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Prove that $Th((\mathbb{Q},<,+,0,1))$ has uncountably many 1-types.

Prove that $Th((\mathbb{Q},+,0,1))$ has countably many 1-types.

Prove that $Th((\mathbb{Q},<,0,1))$ has five 1-types.

Prove that $Th((\mathbb{Q},<,+))$ has three 1-types and uncountably many 2-types.

($Th(\mathfrak{A})$ with $\mathfrak{A}$ a structure notates the theory of the structure, this theory is in particular complete.)

I've got this exercises and i guess i have to think about wat such a n-type in the theory says, but i don't know how to do this. Can someone help me?! Thank you :)

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An $n$-type for a language $\mathscr{L}$ is a maximal consistent set of formulas of $\mathscr{L}$ with $n$ free variables, so a $1$-type is a maximal consistent set of formulas of $\mathscr{L}$ with one free variable. If $\mathfrak A$ is a model for $\mathscr{L}$ with underlying set $A$, and $a\in A$, the set of all formulas $\varphi(x)$ such that $\mathfrak A\vDash\varphi(a)$ is a $1$-type, called the type of $a$ in $\mathfrak A$.

Intuitively, a $1$-type says as much as one can consistently say (in $\mathscr{L}$) about a single object, so there’s a $1$-type for each distinguishable kind of object. Look at $\operatorname{Th}(\langle\Bbb Q,<,0,1\rangle)$, for instance; what kinds of rationals are distinguishable using only the relation $<$ and the constants $0$ and $1$? Clearly the type of $0$ is unique: the formula $x=0$ by itself picks out that one rational number, and expanding it to a $1$-type isn’t going to change that. The same goes for $1$, so we’ve found two $1$-types already. There are supposed to be three more, and it’s pretty obvious what they must be: the two named rationals divide the rest of $\Bbb Q$ into three intervals, $\Bbb Q\cap(\leftarrow,0)$, $\Bbb Q\cap(0,1)$, and $\Bbb Q\cap(1,\to)$. You can say that a rational is in one of these intervals: the formulas $x<0$, $0<x\land x<1$, and $1<x$ already characterize these three types. On the other hand, there is no collection of formulas in one free variable that is satisfied by some of the negative rationals but not by others: there simply isn’t anything that you can say in this language that distinguishes one negative rational from another.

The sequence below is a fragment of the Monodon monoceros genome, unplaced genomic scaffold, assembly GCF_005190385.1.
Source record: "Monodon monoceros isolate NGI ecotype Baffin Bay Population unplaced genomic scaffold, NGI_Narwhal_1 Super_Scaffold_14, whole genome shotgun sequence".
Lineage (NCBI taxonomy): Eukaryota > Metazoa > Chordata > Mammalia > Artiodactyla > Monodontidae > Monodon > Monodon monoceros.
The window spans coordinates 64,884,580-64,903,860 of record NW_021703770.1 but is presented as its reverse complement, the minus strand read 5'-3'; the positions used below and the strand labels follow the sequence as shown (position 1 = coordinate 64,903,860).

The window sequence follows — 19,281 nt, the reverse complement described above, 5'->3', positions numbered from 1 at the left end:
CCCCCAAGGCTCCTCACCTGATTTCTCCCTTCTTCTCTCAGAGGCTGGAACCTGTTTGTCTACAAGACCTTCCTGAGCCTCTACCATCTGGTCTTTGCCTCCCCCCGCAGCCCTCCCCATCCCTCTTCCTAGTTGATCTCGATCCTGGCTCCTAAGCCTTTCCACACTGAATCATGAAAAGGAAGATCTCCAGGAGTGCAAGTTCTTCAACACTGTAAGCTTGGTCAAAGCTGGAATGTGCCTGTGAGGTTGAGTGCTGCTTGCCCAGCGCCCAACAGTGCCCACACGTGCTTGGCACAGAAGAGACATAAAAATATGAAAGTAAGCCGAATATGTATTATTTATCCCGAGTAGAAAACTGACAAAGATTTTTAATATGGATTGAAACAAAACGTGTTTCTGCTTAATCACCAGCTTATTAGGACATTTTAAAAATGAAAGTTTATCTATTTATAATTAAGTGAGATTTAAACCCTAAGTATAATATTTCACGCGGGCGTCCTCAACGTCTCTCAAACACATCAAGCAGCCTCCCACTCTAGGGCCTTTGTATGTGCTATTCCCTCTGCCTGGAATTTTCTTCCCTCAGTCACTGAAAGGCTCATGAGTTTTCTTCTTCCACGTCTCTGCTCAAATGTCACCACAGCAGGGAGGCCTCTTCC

Now take a look at $\operatorname{Th}(\langle\Bbb Q,<,+\rangle)$; there are supposed to be three $1$-types and uncountably many $2$-types. Start with the $1$-types; are there any specific rationals that we can pin down in this language? There’s definitely one: the formula $x+x=x$ is satisfied only by $0$, so one of the $1$-types defines $0$. Since we have $<$, we can also say that a rational is positive or that it’s negative: the formula $$\exists y(y+y=y\land y<x)$$ is satisfied precisely by the positive rationals. But where are all those $2$-types going to come from?

Start ‘small’: try to find a countably infinite number of different $2$-types. If $m$ and $n$ are positive integers, let $\varphi_{m,n}(x,y)$ be the formula


$\varphi_{m,n}(x,y)$ characterizes pairs $\langle p,q\rangle$ of rationals such that $mp=nq$, i.e., such that $\frac{p}q=\frac{n}m$. This is almost like being able to specify each rational, and it gets us $\omega$ $2$-types. There are uncountably many Dedekind cuts in $\Bbb Q$; perhaps we should try to modify the preceding idea so that instead of picking out particular rational ratios, it picks out arbitrary real ratios. Let $\psi_{m,n}(x,y)$ be the formula


$\psi_{m,n}(p,q)$ says that $mp<nq$, or $\frac{p}q<\frac{n}m$, and $\psi_{n,m}(q,p)$ says that $nq<mp$, or $\frac{n}m<\frac{p}q$. Using these formulas, you can construct sets of formulas that are satisfied by a pair $\langle p,q\rangle$ of rationals if and only if the ration $\frac{p}q$ satisfies an infinite family of inequalities of the forms $\frac{p}q<\frac{n}m$ and $\frac{n}m<\frac{p}q$; do you see how you can combine that with the idea of Dedekind cuts to generate an uncountable family of $2$-types?